Judaism is another matter, though. I've become more open about the fact that I'm deeply drawn to Judaism - and it's been a relief to do so - but the fact remains that I am not Jewish and have no plans to convert. (In a nutshell, just because you love something doesn't mean it's yours to have. Judaism resonates with me on multiple levels, but there are various doctrinal and logistical issues that make Unitarian Universalism a better match.) So participating in worship still feels somewhat tricky - I don't want those around me to feel unsettled or distracted by the tourist in their midst, but at the same time, I am and will always be a stranger. (To give the synagogue complete credit, they've been very welcoming - the rabbi even knows my name - and I gather the general assumption has been I'm a student who drops in when she's in town. I don't offer my religious affiliation unless asked (or when I need to confirm that my participation won't create problems, such as for the Sefer Torah), but the rabbi is aware of it, as are several regulars, so neither do I feel I'm there under false pretenses.)
A fellow I know at First UU left the choir a while back, mainly due to more pressing commitments, but also citing that the pressure of performing during the service distracted him too much from actual worship. I recognize this, to a degree: for me, performing is an act of praise and reverence and revelation (and one of the few ways to prod me out of bed at 7 a.m.) - but it is distracting, nonetheless. I find myself more focused when I'm at synagogue, in part because the services are still new to me, and in part because the constant, consistent elements of the liturgy comfort me - but also because there it is not my job to greet people or fret over storage or figure out what to bring to the next Dinners for Nine.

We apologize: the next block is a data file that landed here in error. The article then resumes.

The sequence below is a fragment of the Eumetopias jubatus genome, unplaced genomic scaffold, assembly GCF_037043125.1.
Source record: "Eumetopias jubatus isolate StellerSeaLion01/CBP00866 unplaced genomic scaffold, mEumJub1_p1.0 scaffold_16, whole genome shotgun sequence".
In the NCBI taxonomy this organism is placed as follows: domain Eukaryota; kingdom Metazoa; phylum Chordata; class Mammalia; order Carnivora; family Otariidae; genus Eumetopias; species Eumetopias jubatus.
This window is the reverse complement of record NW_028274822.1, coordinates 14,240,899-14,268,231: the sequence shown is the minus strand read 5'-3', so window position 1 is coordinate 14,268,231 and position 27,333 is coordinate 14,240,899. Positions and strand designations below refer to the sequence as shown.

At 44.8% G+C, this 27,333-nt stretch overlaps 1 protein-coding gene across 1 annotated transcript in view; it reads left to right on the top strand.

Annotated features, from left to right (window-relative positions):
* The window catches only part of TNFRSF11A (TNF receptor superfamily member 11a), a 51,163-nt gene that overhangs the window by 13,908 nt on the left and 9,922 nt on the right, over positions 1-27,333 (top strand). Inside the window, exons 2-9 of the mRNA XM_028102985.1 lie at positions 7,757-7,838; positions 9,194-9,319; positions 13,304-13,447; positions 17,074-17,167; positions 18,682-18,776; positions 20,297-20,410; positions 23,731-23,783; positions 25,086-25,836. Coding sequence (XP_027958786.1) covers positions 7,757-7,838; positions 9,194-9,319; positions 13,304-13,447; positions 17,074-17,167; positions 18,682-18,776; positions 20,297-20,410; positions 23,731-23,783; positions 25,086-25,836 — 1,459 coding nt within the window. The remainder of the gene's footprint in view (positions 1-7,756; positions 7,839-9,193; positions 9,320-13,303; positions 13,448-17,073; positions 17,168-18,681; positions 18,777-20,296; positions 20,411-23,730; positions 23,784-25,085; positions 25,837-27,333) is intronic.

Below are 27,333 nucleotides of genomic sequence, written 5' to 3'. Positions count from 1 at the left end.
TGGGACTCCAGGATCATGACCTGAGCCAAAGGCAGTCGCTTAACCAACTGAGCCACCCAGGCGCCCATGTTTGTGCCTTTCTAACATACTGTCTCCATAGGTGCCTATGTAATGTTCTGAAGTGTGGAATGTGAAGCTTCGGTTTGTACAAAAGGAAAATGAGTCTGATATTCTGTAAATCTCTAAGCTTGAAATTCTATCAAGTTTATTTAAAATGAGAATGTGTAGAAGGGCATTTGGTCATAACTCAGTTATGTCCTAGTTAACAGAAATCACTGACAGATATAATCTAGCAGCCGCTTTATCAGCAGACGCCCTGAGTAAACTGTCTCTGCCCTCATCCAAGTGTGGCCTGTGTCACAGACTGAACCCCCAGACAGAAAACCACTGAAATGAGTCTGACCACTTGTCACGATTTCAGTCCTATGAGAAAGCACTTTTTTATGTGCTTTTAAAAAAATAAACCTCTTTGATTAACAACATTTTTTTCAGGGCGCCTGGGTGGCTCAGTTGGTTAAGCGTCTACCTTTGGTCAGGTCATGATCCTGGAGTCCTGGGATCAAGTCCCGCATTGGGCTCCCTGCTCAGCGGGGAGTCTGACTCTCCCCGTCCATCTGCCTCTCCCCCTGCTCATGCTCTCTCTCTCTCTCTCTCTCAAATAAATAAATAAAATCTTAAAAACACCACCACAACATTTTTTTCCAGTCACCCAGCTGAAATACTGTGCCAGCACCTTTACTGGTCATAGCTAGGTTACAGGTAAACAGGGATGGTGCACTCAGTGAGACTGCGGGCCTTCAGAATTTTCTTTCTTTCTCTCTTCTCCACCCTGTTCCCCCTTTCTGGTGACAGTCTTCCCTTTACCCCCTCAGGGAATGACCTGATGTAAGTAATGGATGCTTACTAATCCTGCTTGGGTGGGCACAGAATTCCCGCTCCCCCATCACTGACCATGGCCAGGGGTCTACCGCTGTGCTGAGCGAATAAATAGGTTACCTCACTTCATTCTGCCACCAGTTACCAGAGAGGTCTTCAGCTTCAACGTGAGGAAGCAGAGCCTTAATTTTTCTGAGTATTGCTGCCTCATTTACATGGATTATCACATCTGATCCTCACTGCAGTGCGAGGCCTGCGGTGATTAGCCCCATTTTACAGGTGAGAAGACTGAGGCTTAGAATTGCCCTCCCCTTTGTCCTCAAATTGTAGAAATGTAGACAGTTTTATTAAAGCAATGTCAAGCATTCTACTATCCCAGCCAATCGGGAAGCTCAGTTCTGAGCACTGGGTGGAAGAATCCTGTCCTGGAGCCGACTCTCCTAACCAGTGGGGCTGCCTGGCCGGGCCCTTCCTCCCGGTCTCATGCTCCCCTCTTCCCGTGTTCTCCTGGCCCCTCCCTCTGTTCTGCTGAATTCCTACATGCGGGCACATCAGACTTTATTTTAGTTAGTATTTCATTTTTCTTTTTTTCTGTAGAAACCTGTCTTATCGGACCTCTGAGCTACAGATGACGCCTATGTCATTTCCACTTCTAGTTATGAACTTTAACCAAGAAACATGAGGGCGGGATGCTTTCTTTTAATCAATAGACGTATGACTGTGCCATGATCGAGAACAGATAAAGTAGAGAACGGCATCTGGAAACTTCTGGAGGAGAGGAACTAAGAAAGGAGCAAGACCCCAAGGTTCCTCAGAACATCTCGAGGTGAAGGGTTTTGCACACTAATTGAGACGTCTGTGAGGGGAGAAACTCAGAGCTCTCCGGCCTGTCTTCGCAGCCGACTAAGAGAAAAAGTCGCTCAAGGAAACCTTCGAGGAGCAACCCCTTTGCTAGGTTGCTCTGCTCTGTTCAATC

At the same time, were attending Shabbat services truly part of my routine rather than an occasional treat, I fully suspect I would become restless at the restrictions on my ability to participate. A while back, Kale and I were discussing the incorporation of women in liturgy, the gist of the conversation being something like this:
Kale: ". . . when I see a woman wearing tefillin I just find it to be traditionally dissonant to no obvious purpose. I don't find it offensive or distasteful or scandalous, but I do find it to be visually jarring and feel that it works against the only purpose I can see in *any* ritual observance: the maintenance of historic cultural traditions."
It strikes me more and more as such a delicate balance - how much should a service or a ritual be required or expected to fit its participants - and how much to the individual, how much to the community? (Not an either/or question, I hasten to stress, but that is where I've seen some of the tensions arising.) The mileage certainly varied over in the discussion at Velveteen Rabbi's, and it's been all over the odometer in forums at First UU and in Episcopalian dialogues as well. Also, Kale is far from the only Jew in my circle who finds my voluntary participation in synagogue somewhat weird - the week he and I traded thoughts on mechitza and aliyah, Dichroic pondered her own observance of Yom Kippur, admitting: "I honestly find it mind-boggling that people my own age regularly go to church and synagogue without being made to. I certainly don't mean to offend anyone who goes - I just mean I totally don't understand it in my gut."
And, rereading the entry, I see some glimmers of my current struggle to come to terms with Pesach - that is, what does it mean to observe Pesach when one is not a Jew? Or, put another way, because I do not have the historical or cultural requirement to participate, in what ways do I choose to participate such that my celebration of the festival is genuinely spiritual (reflective, communal, inspirational, what-have-you) rather than merely an exercise in self-indulgence via self-imposed mandates and restrictions? (I'm overstating the issue somewhat, but that sums up my internal unease - not only with Pesach but with my overall relationship with Judaism - and Unitarian Universalism, come to think of it.)
Anyhow, I'm now running late for Canvass dinner, so off I go. Blessed be, everyone.